Dear Mary Pat: How Can I Stop Staff From Comparing Salaries?
You probably can’t.
But that doesn’t mean I haven’t been guilty of trying to in the past. I have typically had a policy in my personnel handbook saying staff can be terminated for discussing wages. But should you really follow through with that threat? Some managers probably have, but I wonder if it is just a convenient excuse to terminate an employee. I would not terminate an employee because s/he did something that is so, well, human.
Employees are going to talk and most will compare wages because they are anxious to know if they are being treated fairly or if someone else in a comparable job is making more per hour. Fair is a word I formerly hoped would be used to describe me as a manager, but the longer I work managing staff, the less I really believe there is a “fair.” There is no absolute fair in my mind because it is very difficult to treat two people exactly the same. No two people have exactly the same training, experience and talents, or attitude, so trying to place an exact value on their services is difficult. Each of us believes we bring something special to the job, but how does one assess that quality?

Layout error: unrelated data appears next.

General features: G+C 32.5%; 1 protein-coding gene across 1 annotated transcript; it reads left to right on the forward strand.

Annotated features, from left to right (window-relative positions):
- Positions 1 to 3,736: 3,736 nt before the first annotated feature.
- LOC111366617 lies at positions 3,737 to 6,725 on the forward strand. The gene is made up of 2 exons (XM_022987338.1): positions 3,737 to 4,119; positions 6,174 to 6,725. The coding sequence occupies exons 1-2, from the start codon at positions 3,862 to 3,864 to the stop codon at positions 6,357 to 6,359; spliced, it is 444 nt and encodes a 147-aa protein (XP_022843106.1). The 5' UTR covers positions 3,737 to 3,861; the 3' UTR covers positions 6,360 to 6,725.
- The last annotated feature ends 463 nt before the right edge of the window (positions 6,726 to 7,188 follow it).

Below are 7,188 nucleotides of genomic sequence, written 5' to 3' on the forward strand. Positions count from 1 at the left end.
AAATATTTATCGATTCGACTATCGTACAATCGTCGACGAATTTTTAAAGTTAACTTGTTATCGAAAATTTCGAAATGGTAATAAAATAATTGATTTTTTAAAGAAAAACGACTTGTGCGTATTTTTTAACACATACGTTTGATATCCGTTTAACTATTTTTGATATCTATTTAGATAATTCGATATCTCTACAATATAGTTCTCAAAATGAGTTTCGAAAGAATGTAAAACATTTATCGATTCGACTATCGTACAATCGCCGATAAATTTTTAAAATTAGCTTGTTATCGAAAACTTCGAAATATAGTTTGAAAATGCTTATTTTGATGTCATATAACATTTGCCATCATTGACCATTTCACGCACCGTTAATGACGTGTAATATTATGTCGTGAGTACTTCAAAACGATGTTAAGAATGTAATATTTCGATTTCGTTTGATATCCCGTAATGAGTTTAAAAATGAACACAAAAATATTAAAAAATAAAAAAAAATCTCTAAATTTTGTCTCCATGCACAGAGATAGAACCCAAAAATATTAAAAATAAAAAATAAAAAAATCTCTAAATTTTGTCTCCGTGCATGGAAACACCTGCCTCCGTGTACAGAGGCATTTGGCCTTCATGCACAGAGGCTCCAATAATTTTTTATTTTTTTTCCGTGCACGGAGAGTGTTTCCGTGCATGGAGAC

The best that can be done, I believe, is to be ready to justify and defend why you are paying any staff member what you are paying them. Be ready for that question, as it is sure to come.
Photo credit: © Elvinstar | Dreamstime.com